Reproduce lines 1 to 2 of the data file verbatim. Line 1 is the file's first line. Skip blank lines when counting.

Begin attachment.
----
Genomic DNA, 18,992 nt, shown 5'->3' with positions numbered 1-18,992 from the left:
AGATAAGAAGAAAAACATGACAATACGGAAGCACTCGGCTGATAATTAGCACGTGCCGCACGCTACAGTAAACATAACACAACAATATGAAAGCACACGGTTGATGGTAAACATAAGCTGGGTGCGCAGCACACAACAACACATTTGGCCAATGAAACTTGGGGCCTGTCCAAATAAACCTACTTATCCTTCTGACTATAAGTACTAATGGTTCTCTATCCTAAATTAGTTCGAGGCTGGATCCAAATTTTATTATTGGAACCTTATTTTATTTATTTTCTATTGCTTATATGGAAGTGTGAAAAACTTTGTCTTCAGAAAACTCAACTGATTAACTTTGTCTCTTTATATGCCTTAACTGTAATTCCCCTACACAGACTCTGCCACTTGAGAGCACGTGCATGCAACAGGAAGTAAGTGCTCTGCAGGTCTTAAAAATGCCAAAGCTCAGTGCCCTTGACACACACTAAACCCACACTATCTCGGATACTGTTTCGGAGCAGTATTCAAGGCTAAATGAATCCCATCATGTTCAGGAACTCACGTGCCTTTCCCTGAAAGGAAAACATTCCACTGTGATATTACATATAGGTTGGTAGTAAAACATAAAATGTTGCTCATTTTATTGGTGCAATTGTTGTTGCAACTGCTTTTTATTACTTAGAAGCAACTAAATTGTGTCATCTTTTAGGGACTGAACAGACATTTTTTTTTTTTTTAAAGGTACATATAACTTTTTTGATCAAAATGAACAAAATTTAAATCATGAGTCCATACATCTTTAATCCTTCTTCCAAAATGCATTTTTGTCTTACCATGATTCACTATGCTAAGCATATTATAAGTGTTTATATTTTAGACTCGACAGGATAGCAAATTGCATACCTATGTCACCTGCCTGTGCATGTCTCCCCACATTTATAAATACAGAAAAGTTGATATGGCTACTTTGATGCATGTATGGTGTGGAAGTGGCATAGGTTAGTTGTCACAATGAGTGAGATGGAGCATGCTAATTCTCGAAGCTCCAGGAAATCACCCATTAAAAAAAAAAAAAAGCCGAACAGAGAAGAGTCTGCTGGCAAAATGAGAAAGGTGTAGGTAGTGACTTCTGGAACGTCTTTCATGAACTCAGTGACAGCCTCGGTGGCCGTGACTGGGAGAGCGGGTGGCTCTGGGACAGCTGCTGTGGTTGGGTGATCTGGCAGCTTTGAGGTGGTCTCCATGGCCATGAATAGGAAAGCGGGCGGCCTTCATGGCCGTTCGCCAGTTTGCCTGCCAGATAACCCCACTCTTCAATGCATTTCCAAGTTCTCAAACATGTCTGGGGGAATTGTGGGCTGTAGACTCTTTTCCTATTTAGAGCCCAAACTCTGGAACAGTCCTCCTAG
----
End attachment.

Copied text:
Genomic DNA, 18,992 nt, shown 5'->3' with positions numbered 1-18,992 from the left:
AGATAAGAAGAAAAACATGACAATACGGAAGCACTCGGCTGATAATTAGCACGTGCCGCACGCTACAGTAAACATAACACAACAATATGAAAGCACACGGTTGATGGTAAACATAAGCTGGGTGCGCAGCACACAACAACACATTTGGCCAATGAAACTTGGGGCCTGTCCAAATAAACCTACTTATCCTTCTGACTATAAGTACTAATGGTTCTCTATCCTAAATTAGTTCGAGGCTGGATCCAAATTTTATTATTGGAACCTTATTTTATTTATTTTCTATTGCTTATATGGAAGTGTGAAAAACTTTGTCTTCAGAAAACTCAACTGATTAACTTTGTCTCTTTATATGCCTTAACTGTAATTCCCCTACACAGACTCTGCCACTTGAGAGCACGTGCATGCAACAGGAAGTAAGTGCTCTGCAGGTCTTAAAAATGCCAAAGCTCAGTGCCCTTGACACACACTAAACCCACACTATCTCGGATACTGTTTCGGAGCAGTATTCAAGGCTAAATGAATCCCATCATGTTCAGGAACTCACGTGCCTTTCCCTGAAAGGAAAACATTCCACTGTGATATTACATATAGGTTGGTAGTAAAACATAAAATGTTGCTCATTTTATTGGTGCAATTGTTGTTGCAACTGCTTTTTATTACTTAGAAGCAACTAAATTGTGTCATCTTTTAGGGACTGAACAGACATTTTTTTTTTTTTTAAAGGTACATATAACTTTTTTGATCAAAATGAACAAAATTTAAATCATGAGTCCATACATCTTTAATCCTTCTTCCAAAATGCATTTTTGTCTTACCATGATTCACTATGCTAAGCATATTATAAGTGTTTATATTTTAGACTCGACAGGATAGCAAATTGCATACCTATGTCACCTGCCTGTGCATGTCTCCCCACATTTATAAATACAGAAAAGTTGATATGGCTACTTTGATGCATGTATGGTGTGGAAGTGGCATAGGTTAGTTGTCACAATGAGTGAGATGGAGCATGCTAATTCTCGAAGCTCCAGGAAATCACCCATTAAAAAAAAAAAAAAGCCGAACAGAGAAGAGTCTGCTGGCAAAATGAGAAAGGTGTAGGTAGTGACTTCTGGAACGTCTTTCATGAACTCAGTGACAGCCTCGGTGGCCGTGACTGGGAGAGCGGGTGGCTCTGGGACAGCTGCTGTGGTTGGGTGATCTGGCAGCTTTGAGGTGGTCTCCATGGCCATGAATAGGAAAGCGGGCGGCCTTCATGGCCGTTCGCCAGTTTGCCTGCCAGATAACCCCACTCTTCAATGCATTTCCAAGTTCTCAAACATGTCTGGGGGAATTGTGGGCTGTAGACTCTTTTCCTATTTAGAGCCCAAACTCTGGAACAGTCCTCCTAG